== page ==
Sotto Voce | Michael Balili

There is a table between us (please imagine) and we are vectored in chairs like in one-act plays where conversation about anything is possible. Isn’t this bunch of artificially colored mums lovely? The vase’s strong dingbat relief? Let me count how many are upside-down. Let me tell you why four is a funny number.

There is a window and there is curtain heavy with drapery, there is an outside. Have we just gone there? Immaculate delay, what wind has contained us here? Lord what coincidences, incidences. Can we return to our former intercepts: do we want to return: where. Words scuttle and the surface’s last second is now nostalgia: I kept an instant solitude.

Help me answer fourteen across that this irony begones. Please soak the paintbrush, please make it a confession. Please arrange your thoughts autobiographically. I had an unhappy childhood. Can you die for me, I’ve died for you. I’ve seen enough  trees my life (please believe). Come in.

First published in 2005 by the UP Quill in Sitting Amok XIV

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Salt | Carlos Quijon, Jr.

1.     The beginning, dirt: the distance between time and matter. There is the specific obsolescence that the sea requires. Talk of fish and memory, of the infinite erasures of the sea.

2.     Despite the wind blowing and memories lodged in your throat, speak of the first boat ride, the necessity of the finitude of experience, of time.

3.     Ask why the sea is always a metaphor, what do you see?—the discovery of landscape, the perfect time to remember. The sea always trying to lose what is in it: a vehicle, a thought, what you ate the hour before, the hour which you will also forget, the lessons how to float.

4.     Let the word dirt be a metaphor for someone the sea took, mistaken as salt. Someone you remember saying the sea is beautiful. Say, would it make any difference?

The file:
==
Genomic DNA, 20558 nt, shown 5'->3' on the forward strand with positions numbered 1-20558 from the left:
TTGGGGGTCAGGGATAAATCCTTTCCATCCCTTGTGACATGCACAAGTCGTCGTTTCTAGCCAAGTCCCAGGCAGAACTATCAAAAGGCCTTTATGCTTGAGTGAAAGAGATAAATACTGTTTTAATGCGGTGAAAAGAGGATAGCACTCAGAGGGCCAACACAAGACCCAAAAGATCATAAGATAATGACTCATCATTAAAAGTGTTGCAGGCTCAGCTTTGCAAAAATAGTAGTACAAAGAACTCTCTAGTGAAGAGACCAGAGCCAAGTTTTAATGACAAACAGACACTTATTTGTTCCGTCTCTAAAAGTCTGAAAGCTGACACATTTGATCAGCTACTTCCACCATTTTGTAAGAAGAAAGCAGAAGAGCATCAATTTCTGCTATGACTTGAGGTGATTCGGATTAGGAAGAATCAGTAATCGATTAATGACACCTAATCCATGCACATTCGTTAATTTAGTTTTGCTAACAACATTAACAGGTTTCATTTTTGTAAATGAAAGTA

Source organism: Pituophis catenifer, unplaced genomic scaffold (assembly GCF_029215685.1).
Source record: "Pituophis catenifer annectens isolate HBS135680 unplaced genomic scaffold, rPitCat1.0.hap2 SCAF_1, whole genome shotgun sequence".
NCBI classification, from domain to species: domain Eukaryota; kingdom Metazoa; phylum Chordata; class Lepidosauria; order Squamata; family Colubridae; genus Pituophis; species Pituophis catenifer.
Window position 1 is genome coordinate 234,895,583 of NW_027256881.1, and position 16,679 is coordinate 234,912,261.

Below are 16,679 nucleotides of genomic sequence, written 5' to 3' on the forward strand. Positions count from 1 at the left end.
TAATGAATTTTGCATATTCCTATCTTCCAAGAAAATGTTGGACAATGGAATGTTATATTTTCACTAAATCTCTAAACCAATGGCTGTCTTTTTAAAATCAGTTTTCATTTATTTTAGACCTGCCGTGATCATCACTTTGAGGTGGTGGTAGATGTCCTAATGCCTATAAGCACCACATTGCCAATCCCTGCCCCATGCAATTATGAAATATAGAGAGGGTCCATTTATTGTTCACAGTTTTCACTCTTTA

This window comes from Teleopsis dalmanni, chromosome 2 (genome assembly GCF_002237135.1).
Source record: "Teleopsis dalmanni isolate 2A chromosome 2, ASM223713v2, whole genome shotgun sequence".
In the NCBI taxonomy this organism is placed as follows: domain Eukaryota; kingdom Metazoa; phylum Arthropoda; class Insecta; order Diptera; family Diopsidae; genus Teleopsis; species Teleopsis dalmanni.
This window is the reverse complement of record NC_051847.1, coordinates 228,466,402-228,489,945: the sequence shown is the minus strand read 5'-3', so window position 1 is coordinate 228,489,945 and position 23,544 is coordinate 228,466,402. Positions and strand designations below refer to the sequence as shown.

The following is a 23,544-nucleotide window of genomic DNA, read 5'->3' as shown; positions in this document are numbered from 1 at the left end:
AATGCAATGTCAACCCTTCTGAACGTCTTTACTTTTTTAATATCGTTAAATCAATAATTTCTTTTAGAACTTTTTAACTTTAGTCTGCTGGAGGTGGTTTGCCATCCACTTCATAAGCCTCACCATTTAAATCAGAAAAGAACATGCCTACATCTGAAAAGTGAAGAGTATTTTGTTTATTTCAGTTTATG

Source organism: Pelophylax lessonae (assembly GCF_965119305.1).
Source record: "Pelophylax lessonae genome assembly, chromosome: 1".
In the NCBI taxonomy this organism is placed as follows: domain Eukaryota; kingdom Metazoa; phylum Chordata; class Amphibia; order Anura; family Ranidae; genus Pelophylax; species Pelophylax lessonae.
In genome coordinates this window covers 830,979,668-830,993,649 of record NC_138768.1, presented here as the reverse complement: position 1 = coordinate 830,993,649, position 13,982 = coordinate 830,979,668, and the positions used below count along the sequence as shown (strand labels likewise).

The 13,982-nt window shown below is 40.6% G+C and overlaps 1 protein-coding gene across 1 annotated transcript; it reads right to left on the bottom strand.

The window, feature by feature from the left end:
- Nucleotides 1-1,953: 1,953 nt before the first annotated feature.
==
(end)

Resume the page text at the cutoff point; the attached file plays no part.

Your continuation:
5.     Despite the wind and the loss and the metaphor.

6.     When people discovered salt, like what they did when they saw the landscape and the sea, they wanted to know who left it. They wanted someone to thank, someone to blame when they discovered its taste and how it felt in an open wound.

7.     After the metaphor is the fact, the experience. The sea losing even itself and time. You left home and wanted to be lost.

8.     The sea is calm because it forgets. The dirt is calm because it is forgotten.

9.     Ask your mother, who married again after a year, After the discovery of salt, how much has the sea changed?

10.    The sea and its infinite erasures, the sea and the infinity and depth of loss.

First published by the UP Writers Club and Vibal Foundation, Inc. in The Literary Apprentice 2010


Ang Pinaglahuan | Camsy Ocumen

[Tunghayan dito.]


Baptism Two Point Zero | Xenia-Chloé H. Villanueva


New Year | Ellaine Beronio

Five billion years from now

When the sun
Pulling closer
Sticks its tongue
To the roof
Of the world
And sheathes
It

I will remember

Those Chinese
Lanterns flowering
Fire in the loam
Of the sky

Your reflection
In the windshield.

There were twelve of them.

We were nineteen.


No. 104 | Irma Lacorte

Exhibited as part of the Akat series at The Drawing Room Contemporary Art from 31 January to 21 February 2012


Amag | LJ Raza

Ang amag mas mabilis dumami kapag ibinilad mo sa hangin. Huwag kang mainip. Tingnan mo itong kanin, tinubuan na ng mga daliri. Kaunti na lang at maaari ko na kayong iwan.

Mula sa in-situ, isang zine na inilunsad ng may-akda noong 2-3 Marso 2012 sa Better Living Through Xeroxography 2